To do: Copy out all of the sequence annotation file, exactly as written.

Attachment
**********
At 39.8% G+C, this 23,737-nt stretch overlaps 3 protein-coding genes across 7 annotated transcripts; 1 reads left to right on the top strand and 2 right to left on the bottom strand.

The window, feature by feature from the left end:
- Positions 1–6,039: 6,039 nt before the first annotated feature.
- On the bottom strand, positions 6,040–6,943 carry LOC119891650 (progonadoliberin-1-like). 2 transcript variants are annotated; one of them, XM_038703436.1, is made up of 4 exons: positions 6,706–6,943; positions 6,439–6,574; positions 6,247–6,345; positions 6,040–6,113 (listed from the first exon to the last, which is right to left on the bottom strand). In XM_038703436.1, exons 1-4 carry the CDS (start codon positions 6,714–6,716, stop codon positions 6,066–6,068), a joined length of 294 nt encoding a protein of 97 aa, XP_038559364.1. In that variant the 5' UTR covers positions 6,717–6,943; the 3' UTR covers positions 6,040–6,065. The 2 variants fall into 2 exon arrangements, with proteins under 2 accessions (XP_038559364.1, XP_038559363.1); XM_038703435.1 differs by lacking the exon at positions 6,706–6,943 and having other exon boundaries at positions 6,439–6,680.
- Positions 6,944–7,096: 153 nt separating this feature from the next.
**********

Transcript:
At 39.8% G+C, this 23,737-nt stretch overlaps 3 protein-coding genes across 7 annotated transcripts; 1 reads left to right on the top strand and 2 right to left on the bottom strand.

The window, feature by feature from the left end:
- Positions 1–6,039: 6,039 nt before the first annotated feature.
- On the bottom strand, positions 6,040–6,943 carry LOC119891650 (progonadoliberin-1-like). 2 transcript variants are annotated; one of them, XM_038703436.1, is made up of 4 exons: positions 6,706–6,943; positions 6,439–6,574; positions 6,247–6,345; positions 6,040–6,113 (listed from the first exon to the last, which is right to left on the bottom strand). In XM_038703436.1, exons 1-4 carry the CDS (start codon positions 6,714–6,716, stop codon positions 6,066–6,068), a joined length of 294 nt encoding a protein of 97 aa, XP_038559364.1. In that variant the 5' UTR covers positions 6,717–6,943; the 3' UTR covers positions 6,040–6,065. The 2 variants fall into 2 exon arrangements, with proteins under 2 accessions (XP_038559364.1, XP_038559363.1); XM_038703435.1 differs by lacking the exon at positions 6,706–6,943 and having other exon boundaries at positions 6,439–6,680.
- Positions 6,944–7,096: 153 nt separating this feature from the next.